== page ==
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We report the development of universal primers for the reverse-transcription polymerase chain reaction (RT-PCR) amplification and nucleotide sequence analysis of actin cDNAs from taxonomically diverse mosquito species. Primers specific to conserved regions of the invertebrate actin-1 gene were designed after actin cDNA sequences of Anopheles gambiae, Bombyx mori, Drosophila melanogaster, and Caenorhabditis elegans. The efficacy of these primers was determined by RT-PCR with the use of total RNA from mosquitoes belonging to 30 species and 8 genera (Aedes, Anopheles, Culex, Deinocerites, Mansonia, Psorophora, Toxorhynchites, and Wyeomyia). The RT-PCR products were sequenced, and sequence data were used to design additional primers. One primer pair, denoted as Act-2F (5′-ATGGTCGGYATGGGNCAGAAGGACTC-3′) and Act-8R (5′-GATTCCATACCCAGGAAG-GADGG-3′), successfully amplified an RT-PCR product of the expected size (683-nt) in all mosquito spp. tested. We propose that this primer pair can be used as an internal control to test the quality of RNA from mosquitoes collected in vector surveillance studies. These primers can also be used in molecular experiments in which the detection, amplification or silencing of a ubiquitously expressed mosquito housekeeping gene is necessary. Sequence and phylogenetic data are also presented in this report.
All mosquitoes are members of the family Culicidae (Knight and Stone 1977). This family contains of over 3,500 species and is divided into 3 subfamilies: Anophelinae, Culicinae, and Toxorhynchitinae. The subfamily Anophelinae is further divided into 3 genera: Anopheles, Bironella and Chagasia (Gwadz and Collins 1996). The genus Anopheles is of particular relevance to human health because all human malarial parasites are transmitted by Anopheles spp. Malaria is an enormous public health problem with an estimated 300–500 million cases and 1–3 million deaths occurring worldwide each year (Gwadz and Collins 1996, Snow et al. 2005). Anopheline mosquitoes are also important vectors of human filarial parasites and O’nyongnyong virus (Johnson 1988, Bartholomay and Christensen 2002).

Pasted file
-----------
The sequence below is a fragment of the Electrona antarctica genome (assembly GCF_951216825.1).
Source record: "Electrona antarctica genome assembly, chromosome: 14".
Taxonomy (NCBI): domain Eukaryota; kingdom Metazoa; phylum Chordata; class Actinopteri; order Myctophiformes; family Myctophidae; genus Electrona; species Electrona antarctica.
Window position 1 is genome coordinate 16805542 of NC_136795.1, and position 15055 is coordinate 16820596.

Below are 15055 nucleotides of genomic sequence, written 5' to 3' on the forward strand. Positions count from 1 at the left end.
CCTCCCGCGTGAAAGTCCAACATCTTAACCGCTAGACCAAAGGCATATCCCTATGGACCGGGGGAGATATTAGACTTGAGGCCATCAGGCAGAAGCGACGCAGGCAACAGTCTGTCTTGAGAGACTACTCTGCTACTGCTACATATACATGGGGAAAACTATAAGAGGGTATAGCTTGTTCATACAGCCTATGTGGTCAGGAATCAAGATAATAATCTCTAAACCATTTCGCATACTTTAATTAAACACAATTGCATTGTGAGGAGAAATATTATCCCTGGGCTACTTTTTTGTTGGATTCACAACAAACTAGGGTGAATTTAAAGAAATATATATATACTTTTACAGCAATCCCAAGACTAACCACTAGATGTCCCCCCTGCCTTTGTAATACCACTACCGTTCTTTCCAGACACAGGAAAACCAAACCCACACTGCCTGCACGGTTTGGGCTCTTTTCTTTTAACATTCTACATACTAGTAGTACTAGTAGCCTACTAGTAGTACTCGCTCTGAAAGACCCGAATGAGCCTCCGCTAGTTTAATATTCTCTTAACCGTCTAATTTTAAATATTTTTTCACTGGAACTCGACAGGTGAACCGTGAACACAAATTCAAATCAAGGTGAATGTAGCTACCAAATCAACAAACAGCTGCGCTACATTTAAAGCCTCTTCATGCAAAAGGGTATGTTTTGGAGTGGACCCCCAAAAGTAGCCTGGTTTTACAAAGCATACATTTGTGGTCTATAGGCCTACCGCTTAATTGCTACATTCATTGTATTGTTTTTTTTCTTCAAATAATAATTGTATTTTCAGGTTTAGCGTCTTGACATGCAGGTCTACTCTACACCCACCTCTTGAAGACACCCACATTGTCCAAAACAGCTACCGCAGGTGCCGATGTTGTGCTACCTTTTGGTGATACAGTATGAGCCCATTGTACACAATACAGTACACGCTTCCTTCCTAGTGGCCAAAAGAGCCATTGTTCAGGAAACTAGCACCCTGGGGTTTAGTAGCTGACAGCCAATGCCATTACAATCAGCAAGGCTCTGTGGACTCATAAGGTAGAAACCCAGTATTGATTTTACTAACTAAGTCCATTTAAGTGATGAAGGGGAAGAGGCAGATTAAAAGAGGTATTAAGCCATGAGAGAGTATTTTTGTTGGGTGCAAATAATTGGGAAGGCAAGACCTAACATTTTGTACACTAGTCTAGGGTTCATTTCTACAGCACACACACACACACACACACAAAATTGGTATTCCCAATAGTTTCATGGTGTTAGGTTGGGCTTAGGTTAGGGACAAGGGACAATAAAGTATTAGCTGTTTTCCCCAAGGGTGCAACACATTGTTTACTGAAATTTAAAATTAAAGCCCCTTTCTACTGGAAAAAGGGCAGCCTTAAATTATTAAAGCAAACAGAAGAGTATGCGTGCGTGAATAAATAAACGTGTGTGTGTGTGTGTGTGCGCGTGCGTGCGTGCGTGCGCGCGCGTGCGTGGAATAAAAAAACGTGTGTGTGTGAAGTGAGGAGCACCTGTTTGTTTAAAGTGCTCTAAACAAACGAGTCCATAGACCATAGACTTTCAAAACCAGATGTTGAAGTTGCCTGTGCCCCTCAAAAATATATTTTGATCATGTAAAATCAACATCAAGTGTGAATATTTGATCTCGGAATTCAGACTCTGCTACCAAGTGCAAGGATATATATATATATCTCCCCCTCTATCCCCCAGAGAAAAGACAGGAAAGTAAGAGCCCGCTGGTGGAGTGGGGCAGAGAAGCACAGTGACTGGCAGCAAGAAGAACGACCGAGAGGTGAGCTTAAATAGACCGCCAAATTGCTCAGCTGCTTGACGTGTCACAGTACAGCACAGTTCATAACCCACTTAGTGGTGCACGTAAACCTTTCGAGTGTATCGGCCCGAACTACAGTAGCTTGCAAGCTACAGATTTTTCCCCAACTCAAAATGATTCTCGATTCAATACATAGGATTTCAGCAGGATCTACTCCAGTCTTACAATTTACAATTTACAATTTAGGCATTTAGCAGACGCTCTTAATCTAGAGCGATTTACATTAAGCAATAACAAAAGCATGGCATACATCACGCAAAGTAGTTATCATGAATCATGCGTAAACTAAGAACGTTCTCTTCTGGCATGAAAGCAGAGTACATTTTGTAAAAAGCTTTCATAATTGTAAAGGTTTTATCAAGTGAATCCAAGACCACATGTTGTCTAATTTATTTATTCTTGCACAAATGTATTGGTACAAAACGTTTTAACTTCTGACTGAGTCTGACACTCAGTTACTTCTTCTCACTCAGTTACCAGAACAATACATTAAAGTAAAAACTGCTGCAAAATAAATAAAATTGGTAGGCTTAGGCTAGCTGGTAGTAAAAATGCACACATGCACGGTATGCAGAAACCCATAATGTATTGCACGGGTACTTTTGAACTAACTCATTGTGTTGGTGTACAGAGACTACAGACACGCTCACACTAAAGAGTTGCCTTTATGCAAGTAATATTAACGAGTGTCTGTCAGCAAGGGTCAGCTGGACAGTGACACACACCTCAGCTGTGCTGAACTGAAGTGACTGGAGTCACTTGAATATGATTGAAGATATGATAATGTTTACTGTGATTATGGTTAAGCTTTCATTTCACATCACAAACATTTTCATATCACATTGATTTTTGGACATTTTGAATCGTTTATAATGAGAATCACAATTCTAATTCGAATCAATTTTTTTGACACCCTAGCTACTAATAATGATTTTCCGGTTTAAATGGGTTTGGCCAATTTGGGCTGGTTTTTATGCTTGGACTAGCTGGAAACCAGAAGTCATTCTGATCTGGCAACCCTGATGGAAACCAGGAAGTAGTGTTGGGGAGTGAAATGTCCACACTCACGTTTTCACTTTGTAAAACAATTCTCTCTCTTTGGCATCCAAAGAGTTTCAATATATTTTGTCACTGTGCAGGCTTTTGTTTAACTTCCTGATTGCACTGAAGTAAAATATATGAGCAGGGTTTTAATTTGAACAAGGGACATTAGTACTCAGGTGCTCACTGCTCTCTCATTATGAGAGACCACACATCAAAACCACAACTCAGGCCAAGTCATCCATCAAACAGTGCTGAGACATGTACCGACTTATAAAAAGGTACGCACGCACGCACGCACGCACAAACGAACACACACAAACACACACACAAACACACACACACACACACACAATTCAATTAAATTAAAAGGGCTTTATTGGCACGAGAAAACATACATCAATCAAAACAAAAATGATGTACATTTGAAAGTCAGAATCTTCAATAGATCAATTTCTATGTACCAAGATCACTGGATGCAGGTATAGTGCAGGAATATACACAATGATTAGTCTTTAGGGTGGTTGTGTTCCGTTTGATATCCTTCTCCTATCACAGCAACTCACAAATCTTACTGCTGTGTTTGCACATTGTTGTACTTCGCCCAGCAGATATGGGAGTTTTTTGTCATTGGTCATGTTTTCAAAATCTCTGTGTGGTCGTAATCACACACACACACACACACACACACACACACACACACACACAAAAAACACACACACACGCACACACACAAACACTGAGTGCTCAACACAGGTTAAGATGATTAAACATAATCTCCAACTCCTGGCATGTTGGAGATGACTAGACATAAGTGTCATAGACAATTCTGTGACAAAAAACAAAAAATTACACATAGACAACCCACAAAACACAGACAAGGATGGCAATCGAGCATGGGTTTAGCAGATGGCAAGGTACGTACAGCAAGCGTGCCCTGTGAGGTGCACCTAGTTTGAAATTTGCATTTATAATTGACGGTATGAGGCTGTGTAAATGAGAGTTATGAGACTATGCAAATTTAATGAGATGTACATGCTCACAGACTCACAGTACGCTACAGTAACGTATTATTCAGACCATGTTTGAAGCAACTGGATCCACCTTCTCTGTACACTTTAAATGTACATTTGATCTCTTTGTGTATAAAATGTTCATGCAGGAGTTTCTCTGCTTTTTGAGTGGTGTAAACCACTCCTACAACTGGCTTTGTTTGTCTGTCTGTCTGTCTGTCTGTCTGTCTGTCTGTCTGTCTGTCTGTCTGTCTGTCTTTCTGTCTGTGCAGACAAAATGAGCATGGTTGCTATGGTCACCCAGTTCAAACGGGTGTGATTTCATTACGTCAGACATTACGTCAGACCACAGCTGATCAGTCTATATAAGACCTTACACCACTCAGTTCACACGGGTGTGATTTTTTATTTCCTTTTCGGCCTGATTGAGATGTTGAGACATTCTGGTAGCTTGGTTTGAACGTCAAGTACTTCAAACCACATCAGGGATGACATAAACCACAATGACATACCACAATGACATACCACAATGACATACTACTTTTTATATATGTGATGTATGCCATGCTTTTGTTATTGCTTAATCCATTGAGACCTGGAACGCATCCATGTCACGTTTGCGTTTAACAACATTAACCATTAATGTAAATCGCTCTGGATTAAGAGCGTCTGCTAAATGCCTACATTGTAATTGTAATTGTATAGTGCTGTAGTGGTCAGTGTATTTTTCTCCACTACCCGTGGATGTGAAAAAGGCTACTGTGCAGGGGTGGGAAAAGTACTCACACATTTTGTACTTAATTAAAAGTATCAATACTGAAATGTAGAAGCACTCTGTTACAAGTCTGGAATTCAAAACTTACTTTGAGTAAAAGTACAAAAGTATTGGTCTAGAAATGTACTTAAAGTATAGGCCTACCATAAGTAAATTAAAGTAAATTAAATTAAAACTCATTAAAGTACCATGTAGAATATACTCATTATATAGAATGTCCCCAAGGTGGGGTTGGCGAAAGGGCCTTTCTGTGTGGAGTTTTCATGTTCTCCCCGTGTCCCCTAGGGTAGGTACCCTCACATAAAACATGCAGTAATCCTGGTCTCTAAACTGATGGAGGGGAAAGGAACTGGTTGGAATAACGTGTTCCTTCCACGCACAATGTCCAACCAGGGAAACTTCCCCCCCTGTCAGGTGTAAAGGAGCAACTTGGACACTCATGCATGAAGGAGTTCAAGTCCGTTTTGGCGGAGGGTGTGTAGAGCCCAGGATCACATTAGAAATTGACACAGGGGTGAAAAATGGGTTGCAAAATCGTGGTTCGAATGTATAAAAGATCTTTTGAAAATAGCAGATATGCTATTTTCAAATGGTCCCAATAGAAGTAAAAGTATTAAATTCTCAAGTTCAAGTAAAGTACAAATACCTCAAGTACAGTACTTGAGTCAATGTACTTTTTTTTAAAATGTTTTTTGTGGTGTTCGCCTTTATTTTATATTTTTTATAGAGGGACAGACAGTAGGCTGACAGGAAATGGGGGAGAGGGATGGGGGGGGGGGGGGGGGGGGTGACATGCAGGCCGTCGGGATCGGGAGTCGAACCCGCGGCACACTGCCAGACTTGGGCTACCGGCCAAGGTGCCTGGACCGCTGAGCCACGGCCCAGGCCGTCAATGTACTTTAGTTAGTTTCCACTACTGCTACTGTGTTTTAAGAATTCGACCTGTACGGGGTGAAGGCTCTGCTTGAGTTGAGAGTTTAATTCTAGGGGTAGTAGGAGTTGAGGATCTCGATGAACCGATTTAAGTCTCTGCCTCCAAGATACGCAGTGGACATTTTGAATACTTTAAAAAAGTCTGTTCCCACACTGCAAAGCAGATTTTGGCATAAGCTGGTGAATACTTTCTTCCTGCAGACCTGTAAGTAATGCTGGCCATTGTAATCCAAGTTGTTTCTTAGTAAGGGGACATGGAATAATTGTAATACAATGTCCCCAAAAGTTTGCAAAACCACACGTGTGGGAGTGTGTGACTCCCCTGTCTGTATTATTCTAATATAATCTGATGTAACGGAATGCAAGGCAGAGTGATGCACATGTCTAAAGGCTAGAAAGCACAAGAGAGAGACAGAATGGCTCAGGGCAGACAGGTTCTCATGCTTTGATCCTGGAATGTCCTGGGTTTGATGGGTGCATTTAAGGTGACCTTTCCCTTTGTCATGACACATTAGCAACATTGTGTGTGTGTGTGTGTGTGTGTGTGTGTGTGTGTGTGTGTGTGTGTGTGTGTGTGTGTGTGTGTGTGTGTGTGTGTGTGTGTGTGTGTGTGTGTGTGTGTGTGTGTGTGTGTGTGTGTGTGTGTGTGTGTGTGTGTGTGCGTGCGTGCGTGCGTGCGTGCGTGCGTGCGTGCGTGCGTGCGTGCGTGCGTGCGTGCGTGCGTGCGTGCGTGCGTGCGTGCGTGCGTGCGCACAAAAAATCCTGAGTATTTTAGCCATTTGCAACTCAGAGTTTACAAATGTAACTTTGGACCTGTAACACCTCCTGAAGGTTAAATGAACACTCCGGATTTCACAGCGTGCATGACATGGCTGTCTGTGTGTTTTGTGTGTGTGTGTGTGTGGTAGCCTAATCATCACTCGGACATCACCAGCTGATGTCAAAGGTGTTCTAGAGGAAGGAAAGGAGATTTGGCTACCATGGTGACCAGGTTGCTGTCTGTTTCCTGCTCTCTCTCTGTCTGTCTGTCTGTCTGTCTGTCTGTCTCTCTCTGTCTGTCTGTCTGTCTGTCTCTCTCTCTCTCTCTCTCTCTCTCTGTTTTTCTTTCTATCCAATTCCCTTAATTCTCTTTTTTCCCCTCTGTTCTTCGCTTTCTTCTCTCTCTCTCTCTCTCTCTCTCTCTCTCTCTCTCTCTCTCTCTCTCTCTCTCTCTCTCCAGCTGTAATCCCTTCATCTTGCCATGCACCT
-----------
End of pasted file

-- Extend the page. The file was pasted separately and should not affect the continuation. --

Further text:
The subfamily Culicinae contains 29 genera (Nasci and Miller 1996), 6 of which are represented in this study: Aedes, Culex, Deinocerites, Mansonia, Psorophora, and Wyeomyia. Mosquitoes in the genera Aedes, Culex, and Mansonia are important vectors of human filarial parasites (Bartholomay and Christensen 2002). Aedes spp. are also important vectors of many medically significant arboviruses; for example: dengue, yellow fever, chikungunya, Rift Valley fever, and La Crosse viruses (Weaver 2005, Gubler et al. 2007, Schmaljohn and Nichol 2007). Dengue virus has a particularly devastating impact on human health with an estimated 50 million–100 million cases of dengue fever and 500,000 cases of life-threatening dengue hemorrhagic fever occurring annually in tropical regions of the world (Gubler 2006). Many viruses that cause morbidity and mortality in humans are also transmitted by Culex spp.; for example: Japanese encephalitis, West Nile, St. Louis encephalitis, Western equine encephalitis, and Venezuelan equine encephalitis viruses (Weaver 2005, Gubler et al. 2007). Human pathogens, such as WNV, have been isolated from Deinocerites and Psorophora spp. mosquitoes (Granwehr et al. 2004).
The subfamily Toxorhynchitinae contains a single genus: Toxorhynchites (Nasci and Miller 1996). Toxorhynchites spp. are among the few mosquito species that do not take blood meals; adults feed primarily on plant nectar. Thus, Toxorhynchites spp. do not transmit infectious agents to humans.
Because of the significant burden that Anophelinae and Culicinae mosquitoes have on human health, numerous mosquito surveillance and control programs have been established throughout the world. Mosquito surveillance often involves the use of reverse-transcription polymerase chain reaction (RT-PCR) to test field-caught mosquitoes for specific pathogens. Often, however, only a small proportion of mosquitoes are positive. Because of the often small proportion of positive specimens, it is useful to amplify a reference or housekeeping gene to be sure that the RNA isolation and cDNA generation were successful. This is especially true when mosquitoes are collected in remote study sites and cannot be transported to the laboratory in a timely manner. Thus, we have developed generic RT-PCR primers for the detection of actin-1 in mosquitoes from all 3 Culicidae subfamilies.